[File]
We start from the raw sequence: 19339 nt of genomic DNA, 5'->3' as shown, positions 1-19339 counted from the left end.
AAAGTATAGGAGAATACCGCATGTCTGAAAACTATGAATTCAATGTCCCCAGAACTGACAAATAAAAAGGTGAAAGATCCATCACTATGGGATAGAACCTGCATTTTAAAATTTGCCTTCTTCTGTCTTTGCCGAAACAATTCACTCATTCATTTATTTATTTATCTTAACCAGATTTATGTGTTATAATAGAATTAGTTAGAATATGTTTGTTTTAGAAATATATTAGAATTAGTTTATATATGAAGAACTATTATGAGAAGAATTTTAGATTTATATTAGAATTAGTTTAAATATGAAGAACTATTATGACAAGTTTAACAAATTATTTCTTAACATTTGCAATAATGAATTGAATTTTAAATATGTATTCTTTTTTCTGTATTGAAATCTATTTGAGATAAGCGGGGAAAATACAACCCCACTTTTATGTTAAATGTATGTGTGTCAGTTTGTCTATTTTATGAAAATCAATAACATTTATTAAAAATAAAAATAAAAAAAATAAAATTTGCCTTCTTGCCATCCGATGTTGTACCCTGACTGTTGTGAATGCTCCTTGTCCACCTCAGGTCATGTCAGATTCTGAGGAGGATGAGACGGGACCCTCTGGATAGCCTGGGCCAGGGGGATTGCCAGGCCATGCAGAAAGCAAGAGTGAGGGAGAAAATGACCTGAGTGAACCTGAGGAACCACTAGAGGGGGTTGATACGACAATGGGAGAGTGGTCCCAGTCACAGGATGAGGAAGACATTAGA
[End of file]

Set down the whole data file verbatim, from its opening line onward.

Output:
We start from the raw sequence: 19339 nt of genomic DNA, 5'->3' as shown, positions 1-19339 counted from the left end.
AAAGTATAGGAGAATACCGCATGTCTGAAAACTATGAATTCAATGTCCCCAGAACTGACAAATAAAAAGGTGAAAGATCCATCACTATGGGATAGAACCTGCATTTTAAAATTTGCCTTCTTCTGTCTTTGCCGAAACAATTCACTCATTCATTTATTTATTTATCTTAACCAGATTTATGTGTTATAATAGAATTAGTTAGAATATGTTTGTTTTAGAAATATATTAGAATTAGTTTATATATGAAGAACTATTATGAGAAGAATTTTAGATTTATATTAGAATTAGTTTAAATATGAAGAACTATTATGACAAGTTTAACAAATTATTTCTTAACATTTGCAATAATGAATTGAATTTTAAATATGTATTCTTTTTTCTGTATTGAAATCTATTTGAGATAAGCGGGGAAAATACAACCCCACTTTTATGTTAAATGTATGTGTGTCAGTTTGTCTATTTTATGAAAATCAATAACATTTATTAAAAATAAAAATAAAAAAAATAAAATTTGCCTTCTTGCCATCCGATGTTGTACCCTGACTGTTGTGAATGCTCCTTGTCCACCTCAGGTCATGTCAGATTCTGAGGAGGATGAGACGGGACCCTCTGGATAGCCTGGGCCAGGGGGATTGCCAGGCCATGCAGAAAGCAAGAGTGAGGGAGAAAATGACCTGAGTGAACCTGAGGAACCACTAGAGGGGGTTGATACGACAATGGGAGAGTGGTCCCAGTCACAGGATGAGGAAGACATTAGA